In 1587, Toyotomi Hideyoshi ordered Christian missionaries to leave Japan. He had not always been opposed to Christianity. Some of his loyal daimyos were Christians, and Christians had offered prayers for his success when he invaded Korea. Like his predecessor Oda Nobunaga, Hideyoshi was willing to tolerate Christianity if it did not disrupt traditional Japanese practices or interfere with his plans to consolidate his power over other samurai. By 1587, however, he had become convinced that it posed too many threats. Following are the edicts he issued in 1587. As you read, note the various reasons he gives for expelling the missionaries.

1. Japan is the country of the gods, but has been receiving false teachings from Christian countries. This cannot be tolerated any further.

2. The [missionaries] approach people in provinces and districts to make them their followers, and let them destroy shrines and temples. This is an unheard of outrage. When a vassal receives a province, a district, a village, or another form of a fief, he must consider it as a property entrusted to him on a temporary basis. He must follow the laws of this country, and abide by their intent. However, some vassals illegally [commend part of their fiefs to the church]. This is a culpable offense.

3. The padres [Catholic priests], by their special knowledge [in the sciences and medicine], feel that they can at will entice people to become their believers. In doing so they commit the illegal act of destroying the teachings of Buddha prevailing in Japan. These padres cannot be permitted to remain in Japan. They must prepare to leave the country within twenty days of the issuance of this notice.

4. The black [Portuguese and Spanish] ships come to Japan to engage in trade. Thus the matter is a separate one. They can continue to engage in trade.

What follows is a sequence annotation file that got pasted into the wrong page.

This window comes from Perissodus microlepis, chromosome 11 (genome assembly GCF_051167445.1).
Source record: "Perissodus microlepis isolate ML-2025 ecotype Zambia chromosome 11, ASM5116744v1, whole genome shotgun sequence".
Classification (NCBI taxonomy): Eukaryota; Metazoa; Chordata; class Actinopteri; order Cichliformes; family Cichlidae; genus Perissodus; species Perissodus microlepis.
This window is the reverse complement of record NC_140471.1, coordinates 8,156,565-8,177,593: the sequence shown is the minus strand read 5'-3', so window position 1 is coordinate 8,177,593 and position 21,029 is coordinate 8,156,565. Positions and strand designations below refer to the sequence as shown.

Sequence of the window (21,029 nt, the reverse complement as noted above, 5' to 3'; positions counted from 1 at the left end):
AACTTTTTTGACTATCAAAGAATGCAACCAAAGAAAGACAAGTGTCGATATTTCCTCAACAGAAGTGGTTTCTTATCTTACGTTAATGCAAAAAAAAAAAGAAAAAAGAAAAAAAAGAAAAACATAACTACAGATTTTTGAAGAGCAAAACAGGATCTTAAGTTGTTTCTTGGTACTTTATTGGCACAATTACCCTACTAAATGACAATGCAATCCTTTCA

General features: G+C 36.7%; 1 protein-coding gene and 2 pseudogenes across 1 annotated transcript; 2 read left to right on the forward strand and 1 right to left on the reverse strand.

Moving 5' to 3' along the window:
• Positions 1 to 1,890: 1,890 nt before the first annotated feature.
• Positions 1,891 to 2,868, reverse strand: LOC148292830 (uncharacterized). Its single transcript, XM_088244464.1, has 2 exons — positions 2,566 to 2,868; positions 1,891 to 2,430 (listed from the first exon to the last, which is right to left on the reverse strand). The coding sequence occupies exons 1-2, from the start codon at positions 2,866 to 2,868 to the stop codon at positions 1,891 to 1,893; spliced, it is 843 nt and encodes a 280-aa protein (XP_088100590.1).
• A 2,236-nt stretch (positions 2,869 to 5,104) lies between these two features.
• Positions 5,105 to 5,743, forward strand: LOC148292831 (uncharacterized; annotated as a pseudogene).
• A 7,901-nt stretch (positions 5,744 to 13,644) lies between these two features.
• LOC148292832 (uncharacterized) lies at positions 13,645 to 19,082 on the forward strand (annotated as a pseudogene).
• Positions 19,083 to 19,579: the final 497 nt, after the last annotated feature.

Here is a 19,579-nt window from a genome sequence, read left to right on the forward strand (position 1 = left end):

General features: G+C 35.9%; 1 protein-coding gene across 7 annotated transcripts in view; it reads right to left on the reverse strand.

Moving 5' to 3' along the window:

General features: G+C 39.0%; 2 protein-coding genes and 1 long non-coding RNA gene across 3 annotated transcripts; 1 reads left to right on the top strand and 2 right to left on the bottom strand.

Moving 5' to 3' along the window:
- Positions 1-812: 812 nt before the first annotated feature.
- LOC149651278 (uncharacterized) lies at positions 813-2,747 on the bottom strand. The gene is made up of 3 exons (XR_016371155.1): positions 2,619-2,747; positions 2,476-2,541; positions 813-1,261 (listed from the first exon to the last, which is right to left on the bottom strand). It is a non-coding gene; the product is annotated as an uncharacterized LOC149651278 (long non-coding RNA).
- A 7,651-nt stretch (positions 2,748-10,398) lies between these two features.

5. Hereafter, anyone who does not hinder the teachings of the Buddha, whether he be a merchant or not, may come and go freely from Christian countries to Japan.

—Toyotomi Hideyoshi, “Edict: Expulsion of Missionaries”

  • How tolerant was Toyotomi Hideyoshi of European Christians? What specific actions angered him? Why?
  • Does Hideyoshi object to the Christian faith itself? Explain your answer.

In 1592, Hideyoshi invaded Korea, a vassal state of the Ming dynasty, but Chinese troops stopped the Japanese advance. In 1597, he attacked again and was again defeated, this time by Chinese and Korean troops and Korea’s navy. In 1598 he died, leaving his five-year-old son Hideyori to inherit his position. However, the five-member council that was to rule until Hideyori came of age was soon divided, and the two sides made war upon each other. In 1600, Tokugawa Ieyasu, a vassal of Hideyoshi, defeated his opponents at the Battle of Sekigahara (Figure 2.19), and he became shogun in 1603.

This painting shows a large battle by samurai armies. Many samurai carry flags. Hills are visible in the background.
Figure 2.19 The Battle of Sekigahara. This illustration on a nineteenth-century Japanese screen shows the 1600 Battle of Sekigahara. Approximately 160,000 samurai clashed over a period of six hours. (credit: “Sekigahara Kassen Byōbu-z” by The City of Gifu Museum of History/Wikimedia Commons, Public Domain)